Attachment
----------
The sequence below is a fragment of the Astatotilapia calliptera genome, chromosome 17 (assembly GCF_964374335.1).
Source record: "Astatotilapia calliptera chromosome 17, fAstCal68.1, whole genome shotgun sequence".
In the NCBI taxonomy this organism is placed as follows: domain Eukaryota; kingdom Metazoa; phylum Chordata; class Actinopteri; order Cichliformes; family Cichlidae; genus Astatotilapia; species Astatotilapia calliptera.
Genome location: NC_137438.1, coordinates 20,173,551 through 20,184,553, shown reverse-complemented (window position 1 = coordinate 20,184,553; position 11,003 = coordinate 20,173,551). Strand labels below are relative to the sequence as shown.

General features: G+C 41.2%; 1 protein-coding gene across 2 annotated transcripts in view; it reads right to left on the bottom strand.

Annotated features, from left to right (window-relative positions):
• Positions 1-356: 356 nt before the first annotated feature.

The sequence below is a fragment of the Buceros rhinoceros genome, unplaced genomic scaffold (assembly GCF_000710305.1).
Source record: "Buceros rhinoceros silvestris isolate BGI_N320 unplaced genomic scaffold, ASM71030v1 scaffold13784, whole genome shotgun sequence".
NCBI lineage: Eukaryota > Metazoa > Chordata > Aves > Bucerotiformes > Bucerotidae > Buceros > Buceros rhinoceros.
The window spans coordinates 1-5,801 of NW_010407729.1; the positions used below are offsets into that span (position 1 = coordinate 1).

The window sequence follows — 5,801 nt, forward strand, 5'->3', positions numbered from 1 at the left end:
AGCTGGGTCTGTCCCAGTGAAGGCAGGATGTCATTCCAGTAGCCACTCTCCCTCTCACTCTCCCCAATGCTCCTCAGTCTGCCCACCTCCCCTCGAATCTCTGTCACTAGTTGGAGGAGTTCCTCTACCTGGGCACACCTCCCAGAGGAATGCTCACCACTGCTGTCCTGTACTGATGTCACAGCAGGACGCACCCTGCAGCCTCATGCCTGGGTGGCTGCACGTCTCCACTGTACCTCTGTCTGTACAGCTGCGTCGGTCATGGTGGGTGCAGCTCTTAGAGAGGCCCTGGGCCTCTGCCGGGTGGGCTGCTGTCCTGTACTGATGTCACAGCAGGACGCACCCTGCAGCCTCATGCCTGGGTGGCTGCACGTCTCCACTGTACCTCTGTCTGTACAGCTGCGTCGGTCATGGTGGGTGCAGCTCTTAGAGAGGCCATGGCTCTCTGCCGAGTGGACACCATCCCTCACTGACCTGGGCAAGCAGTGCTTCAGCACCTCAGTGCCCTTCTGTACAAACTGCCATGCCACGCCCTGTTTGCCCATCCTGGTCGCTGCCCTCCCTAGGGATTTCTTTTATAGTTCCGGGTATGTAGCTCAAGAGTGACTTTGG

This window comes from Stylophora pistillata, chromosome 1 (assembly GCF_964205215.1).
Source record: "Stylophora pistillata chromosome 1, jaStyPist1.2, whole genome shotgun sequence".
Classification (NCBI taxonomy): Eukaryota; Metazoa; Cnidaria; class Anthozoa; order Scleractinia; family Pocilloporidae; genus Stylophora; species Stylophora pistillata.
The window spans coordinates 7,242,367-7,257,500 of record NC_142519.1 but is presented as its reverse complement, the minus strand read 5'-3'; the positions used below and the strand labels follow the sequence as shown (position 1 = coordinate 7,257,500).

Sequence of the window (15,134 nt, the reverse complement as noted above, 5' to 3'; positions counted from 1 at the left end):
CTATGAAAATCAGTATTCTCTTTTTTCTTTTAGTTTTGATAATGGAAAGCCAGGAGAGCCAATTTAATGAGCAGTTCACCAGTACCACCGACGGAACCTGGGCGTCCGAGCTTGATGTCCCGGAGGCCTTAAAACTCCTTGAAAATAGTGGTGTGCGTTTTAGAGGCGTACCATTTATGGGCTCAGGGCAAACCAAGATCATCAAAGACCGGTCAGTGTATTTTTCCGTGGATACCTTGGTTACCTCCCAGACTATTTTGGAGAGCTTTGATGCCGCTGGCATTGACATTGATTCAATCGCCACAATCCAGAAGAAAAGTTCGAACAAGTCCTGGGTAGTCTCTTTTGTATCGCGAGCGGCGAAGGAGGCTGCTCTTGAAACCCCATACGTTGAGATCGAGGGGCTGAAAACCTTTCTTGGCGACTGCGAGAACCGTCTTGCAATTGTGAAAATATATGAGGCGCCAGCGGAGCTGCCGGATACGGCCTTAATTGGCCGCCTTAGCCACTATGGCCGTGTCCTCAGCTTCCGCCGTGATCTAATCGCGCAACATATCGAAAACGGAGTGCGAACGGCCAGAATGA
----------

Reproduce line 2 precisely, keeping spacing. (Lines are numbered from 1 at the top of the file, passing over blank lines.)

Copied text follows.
Source record: "Astatotilapia calliptera chromosome 17, fAstCal68.1, whole genome shotgun sequence".